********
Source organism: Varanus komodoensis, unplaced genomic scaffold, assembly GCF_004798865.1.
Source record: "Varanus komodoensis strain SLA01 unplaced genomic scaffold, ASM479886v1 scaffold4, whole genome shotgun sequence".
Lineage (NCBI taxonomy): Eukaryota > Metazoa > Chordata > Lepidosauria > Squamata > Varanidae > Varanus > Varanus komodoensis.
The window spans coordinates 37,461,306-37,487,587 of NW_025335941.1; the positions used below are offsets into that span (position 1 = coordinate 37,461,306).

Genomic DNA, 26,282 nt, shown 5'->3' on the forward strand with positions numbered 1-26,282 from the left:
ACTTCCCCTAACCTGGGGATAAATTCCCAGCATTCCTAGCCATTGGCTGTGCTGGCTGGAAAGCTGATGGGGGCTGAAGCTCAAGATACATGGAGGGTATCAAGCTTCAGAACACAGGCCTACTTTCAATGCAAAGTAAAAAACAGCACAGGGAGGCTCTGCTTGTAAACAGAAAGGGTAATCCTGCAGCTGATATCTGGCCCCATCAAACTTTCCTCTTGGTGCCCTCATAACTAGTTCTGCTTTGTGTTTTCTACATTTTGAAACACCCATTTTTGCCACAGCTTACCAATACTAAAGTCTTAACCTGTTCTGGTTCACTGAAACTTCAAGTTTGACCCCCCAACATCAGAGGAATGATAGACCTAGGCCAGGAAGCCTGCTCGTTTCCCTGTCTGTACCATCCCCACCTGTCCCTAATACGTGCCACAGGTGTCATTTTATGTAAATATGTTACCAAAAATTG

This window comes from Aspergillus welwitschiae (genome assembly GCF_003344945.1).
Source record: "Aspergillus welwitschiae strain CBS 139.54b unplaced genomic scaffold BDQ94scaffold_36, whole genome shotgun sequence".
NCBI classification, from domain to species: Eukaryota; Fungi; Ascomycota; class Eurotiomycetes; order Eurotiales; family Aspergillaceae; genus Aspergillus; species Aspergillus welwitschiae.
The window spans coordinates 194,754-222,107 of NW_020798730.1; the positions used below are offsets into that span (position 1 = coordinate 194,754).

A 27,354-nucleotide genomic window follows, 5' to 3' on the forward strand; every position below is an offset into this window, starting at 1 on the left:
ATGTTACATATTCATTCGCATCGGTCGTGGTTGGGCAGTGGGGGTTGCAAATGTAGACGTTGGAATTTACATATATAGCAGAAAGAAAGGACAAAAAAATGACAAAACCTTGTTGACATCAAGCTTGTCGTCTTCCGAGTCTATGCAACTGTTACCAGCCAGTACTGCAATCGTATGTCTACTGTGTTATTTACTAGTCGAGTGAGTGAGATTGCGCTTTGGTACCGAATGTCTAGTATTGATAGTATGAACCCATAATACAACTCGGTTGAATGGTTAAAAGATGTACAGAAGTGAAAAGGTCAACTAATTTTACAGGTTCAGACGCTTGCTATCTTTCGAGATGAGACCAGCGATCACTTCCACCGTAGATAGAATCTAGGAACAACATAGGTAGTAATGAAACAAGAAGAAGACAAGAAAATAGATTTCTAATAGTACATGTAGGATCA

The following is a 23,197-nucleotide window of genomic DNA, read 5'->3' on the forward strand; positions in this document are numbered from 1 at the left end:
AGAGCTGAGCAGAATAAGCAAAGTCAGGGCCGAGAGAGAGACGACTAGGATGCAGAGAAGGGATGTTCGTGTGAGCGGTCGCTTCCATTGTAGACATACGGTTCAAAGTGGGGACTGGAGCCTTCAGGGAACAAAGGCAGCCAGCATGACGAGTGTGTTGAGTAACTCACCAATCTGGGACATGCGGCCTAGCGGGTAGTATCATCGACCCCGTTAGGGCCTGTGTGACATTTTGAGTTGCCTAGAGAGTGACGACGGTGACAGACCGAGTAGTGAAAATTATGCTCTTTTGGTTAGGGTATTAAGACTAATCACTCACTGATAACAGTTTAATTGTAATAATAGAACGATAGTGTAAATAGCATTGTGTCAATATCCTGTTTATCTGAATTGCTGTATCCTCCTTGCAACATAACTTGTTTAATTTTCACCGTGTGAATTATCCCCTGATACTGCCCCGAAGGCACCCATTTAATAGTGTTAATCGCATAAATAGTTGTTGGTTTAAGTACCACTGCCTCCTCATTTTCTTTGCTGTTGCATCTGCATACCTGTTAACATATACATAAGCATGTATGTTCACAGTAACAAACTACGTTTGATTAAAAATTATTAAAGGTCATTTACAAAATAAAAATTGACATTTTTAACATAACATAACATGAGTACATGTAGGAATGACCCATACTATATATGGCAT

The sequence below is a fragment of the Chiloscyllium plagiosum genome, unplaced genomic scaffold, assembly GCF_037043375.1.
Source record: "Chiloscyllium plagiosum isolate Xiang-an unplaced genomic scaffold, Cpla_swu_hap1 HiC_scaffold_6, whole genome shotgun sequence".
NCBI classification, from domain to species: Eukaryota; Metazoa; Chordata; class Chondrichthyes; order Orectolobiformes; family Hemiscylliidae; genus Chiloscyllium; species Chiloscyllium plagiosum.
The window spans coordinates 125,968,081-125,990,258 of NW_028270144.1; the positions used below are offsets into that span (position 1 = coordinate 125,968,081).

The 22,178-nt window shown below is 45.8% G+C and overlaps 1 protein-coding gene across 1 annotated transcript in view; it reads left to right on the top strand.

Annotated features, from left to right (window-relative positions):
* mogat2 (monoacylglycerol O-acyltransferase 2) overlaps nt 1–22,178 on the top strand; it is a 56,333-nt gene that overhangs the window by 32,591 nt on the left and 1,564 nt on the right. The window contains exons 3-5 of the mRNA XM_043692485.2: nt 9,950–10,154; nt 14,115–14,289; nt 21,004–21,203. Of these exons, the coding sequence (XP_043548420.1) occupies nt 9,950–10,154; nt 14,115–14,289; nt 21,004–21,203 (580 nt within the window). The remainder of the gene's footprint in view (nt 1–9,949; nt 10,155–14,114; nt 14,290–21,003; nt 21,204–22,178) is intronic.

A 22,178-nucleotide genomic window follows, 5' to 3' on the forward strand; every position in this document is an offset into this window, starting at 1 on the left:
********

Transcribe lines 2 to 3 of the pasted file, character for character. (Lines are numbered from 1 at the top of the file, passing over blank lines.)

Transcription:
Source record: "Varanus komodoensis strain SLA01 unplaced genomic scaffold, ASM479886v1 scaffold4, whole genome shotgun sequence".
Lineage (NCBI taxonomy): Eukaryota > Metazoa > Chordata > Lepidosauria > Squamata > Varanidae > Varanus > Varanus komodoensis.